Artist News Legal

Wolfe estate throws one last punch in Stairway case: requests a Supreme Court rethink

By | Published on Tuesday 3 November 2020

Led Zeppelin

The long-running saga regarding the song-theft claims made against Led Zeppelin over ‘Stairway To Heaven’ is basically over. Although we do have an epilogue. An epilogue which might just lead to a sequel. I mean, probably not. But it could. Legal reps for the Randy Wolfe estate have formally asked the US Supreme Court to reconsider its decision to not hear the ‘Stairway To Heaven’ legal battle.

The estate of the late Randy Wolfe, aka Randy California, sued Led Zeppelin in 2014 claiming that the band’s 1971 track ‘Stairway To Heaven’ ripped off an earlier song called ‘Taurus’, which Wolfe had written for his band Spirit. The case then went before a jury in 2016 who ruled that the two songs were not – in fact – similar enough to constitute copyright infringement.

The Wolfe estate then took the matter to the Ninth Circuit appeals court criticising various decisions made by the judge in the original jury trial. The appeals court initially concurred with the estate and ordered a retrial. But then it reconsidered the matter en banc – with more judges involved – and that time decided that the original ruling in Led Zep’s favour should stand.

So the estate’s lawyers marched up to the Supreme Court asking the judges there to intervene, arguing that precedents set in the Ninth Circuit ruling on the dispute were “a disaster for the creatives whose talent is often preyed upon”. However, last month the Supreme Court formally declined to consider the case, meaning that the Ninth Circuit ruling in Led Zep’s favour stands.

That’s technically the end of it, except the Wolfe estate has one last option to pursue, which is basically to petition the Supreme Court to reconsider its decision not to consider the case.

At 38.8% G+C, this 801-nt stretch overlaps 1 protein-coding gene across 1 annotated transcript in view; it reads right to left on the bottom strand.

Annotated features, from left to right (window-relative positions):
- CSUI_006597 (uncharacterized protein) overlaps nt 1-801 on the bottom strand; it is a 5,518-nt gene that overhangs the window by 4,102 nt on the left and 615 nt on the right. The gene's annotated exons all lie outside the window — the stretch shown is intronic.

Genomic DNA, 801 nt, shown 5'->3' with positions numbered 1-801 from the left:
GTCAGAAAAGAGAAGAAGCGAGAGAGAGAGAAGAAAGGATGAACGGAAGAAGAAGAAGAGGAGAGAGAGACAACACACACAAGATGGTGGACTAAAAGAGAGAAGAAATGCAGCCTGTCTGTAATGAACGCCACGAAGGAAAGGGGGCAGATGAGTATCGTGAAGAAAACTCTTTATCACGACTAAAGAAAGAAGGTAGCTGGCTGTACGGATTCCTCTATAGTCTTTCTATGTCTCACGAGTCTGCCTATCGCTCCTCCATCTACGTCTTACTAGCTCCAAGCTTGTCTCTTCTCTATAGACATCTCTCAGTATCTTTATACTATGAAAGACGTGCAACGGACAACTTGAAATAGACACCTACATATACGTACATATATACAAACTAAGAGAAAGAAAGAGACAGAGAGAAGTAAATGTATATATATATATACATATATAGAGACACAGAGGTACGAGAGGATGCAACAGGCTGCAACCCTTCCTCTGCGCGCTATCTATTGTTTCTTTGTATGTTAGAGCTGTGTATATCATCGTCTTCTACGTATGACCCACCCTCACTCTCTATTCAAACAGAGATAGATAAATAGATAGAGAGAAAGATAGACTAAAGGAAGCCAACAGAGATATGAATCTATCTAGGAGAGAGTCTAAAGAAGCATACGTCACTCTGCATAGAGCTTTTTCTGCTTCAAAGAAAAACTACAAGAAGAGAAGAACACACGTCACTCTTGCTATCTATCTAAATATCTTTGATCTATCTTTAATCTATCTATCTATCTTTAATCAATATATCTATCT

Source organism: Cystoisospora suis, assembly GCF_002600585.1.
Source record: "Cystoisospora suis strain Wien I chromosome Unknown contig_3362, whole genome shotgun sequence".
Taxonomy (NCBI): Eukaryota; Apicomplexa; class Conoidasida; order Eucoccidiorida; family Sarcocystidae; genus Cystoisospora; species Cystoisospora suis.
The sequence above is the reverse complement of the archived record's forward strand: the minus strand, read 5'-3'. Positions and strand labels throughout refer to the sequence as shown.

Even the lawyer repping the estate, Francis Malofiy, admitted that the prospect of getting the Supreme Court to reconsider was “against all odds”. However, he told Law360 yesterday: “[We] still have one last punch to throw and we are throwing it”.

The estate’s filing with the Supreme Court on Friday makes similarly bold statements to its original petition to the highest court in the land. The Ninth Circuit’s ruling heralds the “death of music copyright”, it states.

“Copyright law is meant to protect the creatives who create, not the industry who takes”, it goes on. The “death of music copyright” line, it then adds, “is not a hyperbolic warning, but a fact unless this court grants review”.

“The reformulation of the copyright test by the Ninth Circuit essentially gives the unscrupulous a licence to steal and commit plagiarism”, it argues. “These changes to the law were heavily lobbied for by the recording industry for years, an industry which dominated the amici briefing before the Ninth Circuit (often referred to as the Hollywood Circuit because it is hostile to creatives)”.

It seems unlikely that the Supreme Court will have a rethink, but still, we’ll get one more song out of this when I finally get round to writing ‘Led Zeppelin Thieved My Music: The Opera’.